Published: July 15, 2022 By

Mike LeeMike Lee (AeroEngr’87) is helping guide the national transformation from exclusively government to commercial space launches up to the International Space Station.

As deputy manager of the Mission Management and Integration Office for NASA’s Commercial Crew Program, he oversees mission operation planning and execution for launches of astronauts and cargo to space by SpaceX and Boeing.

“It’s cool. It’s definitely cool,” Lee said. “The intelligence of the folks at NASA, at SpaceX and at Boeing and seeing how much they can accomplish is inspiring. It took years and years to develop the Space Shuttle and meet the requirements that were laid out. Putting responsibility in private company hands — they are taking a more streamlined development cycle.”

As an aerospace student at the University of Colorado Boulder in the late 1980s, Lee hoped to become an astronaut. The Colorado native attended CU Boulder in part due to the number of graduates who had gone on to join the space program.

Unfortunately, during his senior year, he was in a car accident while riding a bicycle. He recovered and graduated on time, but injuries cut short his dream of going to space.

Instead, he joined McDonnell Douglas and later Boeing as a contractor on various Space Shuttle and International Space Station activities as ISS was being built in the late 1990s and early 2000s.

“I worked on several different ISS modules as an Integrated Product Team lead. I worked on Node 1, Node 2, US LAB and the proposed Habitation module,” Lee said.

In 2007, he officially joined NASA, first working in the Constellation Program before transitioning to the Commercial Crew Program in 2014. There, he leads a team of engineers who work directly with Boeing and SpaceX on mission management and integration.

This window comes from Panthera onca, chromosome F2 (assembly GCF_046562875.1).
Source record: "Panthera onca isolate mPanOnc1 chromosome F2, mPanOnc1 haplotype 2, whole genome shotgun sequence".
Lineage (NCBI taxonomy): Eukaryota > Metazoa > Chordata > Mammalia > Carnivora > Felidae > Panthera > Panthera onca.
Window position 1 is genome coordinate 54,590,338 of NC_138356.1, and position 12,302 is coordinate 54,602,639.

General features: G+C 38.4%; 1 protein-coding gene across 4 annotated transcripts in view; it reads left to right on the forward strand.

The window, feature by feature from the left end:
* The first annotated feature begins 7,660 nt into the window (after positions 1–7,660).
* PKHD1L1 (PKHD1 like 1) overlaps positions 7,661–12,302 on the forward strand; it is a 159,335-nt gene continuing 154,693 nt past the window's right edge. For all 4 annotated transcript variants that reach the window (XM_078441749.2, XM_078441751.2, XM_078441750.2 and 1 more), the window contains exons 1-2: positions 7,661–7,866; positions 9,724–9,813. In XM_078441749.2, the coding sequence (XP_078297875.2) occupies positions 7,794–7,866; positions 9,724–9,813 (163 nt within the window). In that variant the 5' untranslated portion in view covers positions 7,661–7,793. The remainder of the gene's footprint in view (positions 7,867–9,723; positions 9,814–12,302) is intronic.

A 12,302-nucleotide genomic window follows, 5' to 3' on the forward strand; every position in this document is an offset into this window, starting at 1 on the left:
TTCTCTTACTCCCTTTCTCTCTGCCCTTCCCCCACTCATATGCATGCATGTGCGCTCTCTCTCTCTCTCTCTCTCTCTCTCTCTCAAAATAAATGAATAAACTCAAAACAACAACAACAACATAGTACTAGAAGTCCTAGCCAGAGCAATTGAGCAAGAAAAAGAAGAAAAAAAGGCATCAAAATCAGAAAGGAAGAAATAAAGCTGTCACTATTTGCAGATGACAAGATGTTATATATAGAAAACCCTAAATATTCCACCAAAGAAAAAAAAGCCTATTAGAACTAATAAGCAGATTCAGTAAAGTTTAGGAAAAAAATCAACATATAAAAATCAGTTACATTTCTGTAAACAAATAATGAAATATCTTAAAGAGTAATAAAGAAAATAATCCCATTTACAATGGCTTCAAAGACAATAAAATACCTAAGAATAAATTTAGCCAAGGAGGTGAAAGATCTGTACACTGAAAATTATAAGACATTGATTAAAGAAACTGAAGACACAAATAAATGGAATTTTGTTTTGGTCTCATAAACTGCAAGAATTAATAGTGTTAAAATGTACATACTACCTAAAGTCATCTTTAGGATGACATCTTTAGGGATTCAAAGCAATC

“We just launched and returned the Boeing Orbital Flight Test 2 mission,” Lee said. “It was a really big success for the Boeing and NASA team. We’re preparing for the Boeing Crewed Flight Test later this year, which will allow them to certify and start flying crews on a routine basis, like SpaceX is already doing.”

His work at NASA with the commercial partners gives him the opportunity to be up close and personal for launches, mission operations, and returns.

“Seeing some of these massive rockets going up is super impressive,” Lee said. “Seeing them land, as well. I was there when SpaceX simultaneously landed the first two boosters from a Falcon Heavy. It was an awesome view.”

He is excited about the increasing commercialization of space and its potential for the future.

“The price tag for a private mission to space is still a little high for the average person, but I think they’re headed in the right direction,” Lee said. “There are amazing things being done in development and amazing decisions being made. The companies move faster, but aren’t huge risk takers, so they manage risk well.”

He recognizes the significant changes in the aerospace industry since he completed his bachelor’s and the array of career opportunities that now exist for new graduates.

“This is a prime time in aerospace,” Lee said. “When I graduated it was kind of a pullback time. I was fortunate enough to get hired.”

As someone who has held jobs in an array of aerospace positions in both commercial businesses and NASA, Lee encouraged students to fully explore job possibilities.

“Today there are a lot of smaller companies all working toward flying spacecraft,” Lee said. “Students should keep their eyes open and look not just for the big name companies but also smaller businesses, and don’t nail yourself down to a single function unless you’re really in love with it. Be adaptable.”